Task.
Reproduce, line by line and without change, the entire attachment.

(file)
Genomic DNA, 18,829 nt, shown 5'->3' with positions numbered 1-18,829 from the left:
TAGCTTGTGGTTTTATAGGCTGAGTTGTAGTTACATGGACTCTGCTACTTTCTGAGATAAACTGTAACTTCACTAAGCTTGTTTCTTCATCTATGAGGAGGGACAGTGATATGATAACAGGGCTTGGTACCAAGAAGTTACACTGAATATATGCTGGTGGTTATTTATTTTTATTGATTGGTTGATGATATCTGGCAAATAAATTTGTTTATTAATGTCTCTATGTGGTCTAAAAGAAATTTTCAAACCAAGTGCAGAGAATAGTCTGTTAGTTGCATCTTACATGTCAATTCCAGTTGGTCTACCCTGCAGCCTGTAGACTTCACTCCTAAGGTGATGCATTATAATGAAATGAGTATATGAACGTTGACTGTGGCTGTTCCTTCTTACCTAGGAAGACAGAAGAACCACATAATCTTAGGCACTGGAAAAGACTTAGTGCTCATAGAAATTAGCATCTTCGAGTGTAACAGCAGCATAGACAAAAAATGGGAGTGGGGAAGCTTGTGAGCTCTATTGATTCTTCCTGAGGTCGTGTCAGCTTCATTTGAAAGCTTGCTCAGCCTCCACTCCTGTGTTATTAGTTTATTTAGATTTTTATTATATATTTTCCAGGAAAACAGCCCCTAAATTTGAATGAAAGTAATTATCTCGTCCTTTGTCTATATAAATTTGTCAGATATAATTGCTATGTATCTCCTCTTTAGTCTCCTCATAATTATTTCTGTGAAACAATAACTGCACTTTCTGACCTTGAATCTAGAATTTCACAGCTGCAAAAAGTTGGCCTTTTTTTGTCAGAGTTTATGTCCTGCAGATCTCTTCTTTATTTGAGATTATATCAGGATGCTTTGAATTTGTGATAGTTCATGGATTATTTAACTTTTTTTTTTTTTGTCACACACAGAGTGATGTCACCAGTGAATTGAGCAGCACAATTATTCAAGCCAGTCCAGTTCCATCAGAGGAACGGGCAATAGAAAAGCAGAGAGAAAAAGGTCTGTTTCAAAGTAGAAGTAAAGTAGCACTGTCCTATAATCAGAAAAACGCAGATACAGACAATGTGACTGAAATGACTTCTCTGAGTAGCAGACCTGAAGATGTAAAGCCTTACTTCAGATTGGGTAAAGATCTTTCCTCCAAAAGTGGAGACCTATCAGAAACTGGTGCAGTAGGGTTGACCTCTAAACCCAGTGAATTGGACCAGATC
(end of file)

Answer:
Genomic DNA, 18,829 nt, shown 5'->3' with positions numbered 1-18,829 from the left:
TAGCTTGTGGTTTTATAGGCTGAGTTGTAGTTACATGGACTCTGCTACTTTCTGAGATAAACTGTAACTTCACTAAGCTTGTTTCTTCATCTATGAGGAGGGACAGTGATATGATAACAGGGCTTGGTACCAAGAAGTTACACTGAATATATGCTGGTGGTTATTTATTTTTATTGATTGGTTGATGATATCTGGCAAATAAATTTGTTTATTAATGTCTCTATGTGGTCTAAAAGAAATTTTCAAACCAAGTGCAGAGAATAGTCTGTTAGTTGCATCTTACATGTCAATTCCAGTTGGTCTACCCTGCAGCCTGTAGACTTCACTCCTAAGGTGATGCATTATAATGAAATGAGTATATGAACGTTGACTGTGGCTGTTCCTTCTTACCTAGGAAGACAGAAGAACCACATAATCTTAGGCACTGGAAAAGACTTAGTGCTCATAGAAATTAGCATCTTCGAGTGTAACAGCAGCATAGACAAAAAATGGGAGTGGGGAAGCTTGTGAGCTCTATTGATTCTTCCTGAGGTCGTGTCAGCTTCATTTGAAAGCTTGCTCAGCCTCCACTCCTGTGTTATTAGTTTATTTAGATTTTTATTATATATTTTCCAGGAAAACAGCCCCTAAATTTGAATGAAAGTAATTATCTCGTCCTTTGTCTATATAAATTTGTCAGATATAATTGCTATGTATCTCCTCTTTAGTCTCCTCATAATTATTTCTGTGAAACAATAACTGCACTTTCTGACCTTGAATCTAGAATTTCACAGCTGCAAAAAGTTGGCCTTTTTTTGTCAGAGTTTATGTCCTGCAGATCTCTTCTTTATTTGAGATTATATCAGGATGCTTTGAATTTGTGATAGTTCATGGATTATTTAACTTTTTTTTTTTTTGTCACACACAGAGTGATGTCACCAGTGAATTGAGCAGCACAATTATTCAAGCCAGTCCAGTTCCATCAGAGGAACGGGCAATAGAAAAGCAGAGAGAAAAAGGTCTGTTTCAAAGTAGAAGTAAAGTAGCACTGTCCTATAATCAGAAAAACGCAGATACAGACAATGTGACTGAAATGACTTCTCTGAGTAGCAGACCTGAAGATGTAAAGCCTTACTTCAGATTGGGTAAAGATCTTTCCTCCAAAAGTGGAGACCTATCAGAAACTGGTGCAGTAGGGTTGACCTCTAAACCCAGTGAATTGGACCAGATC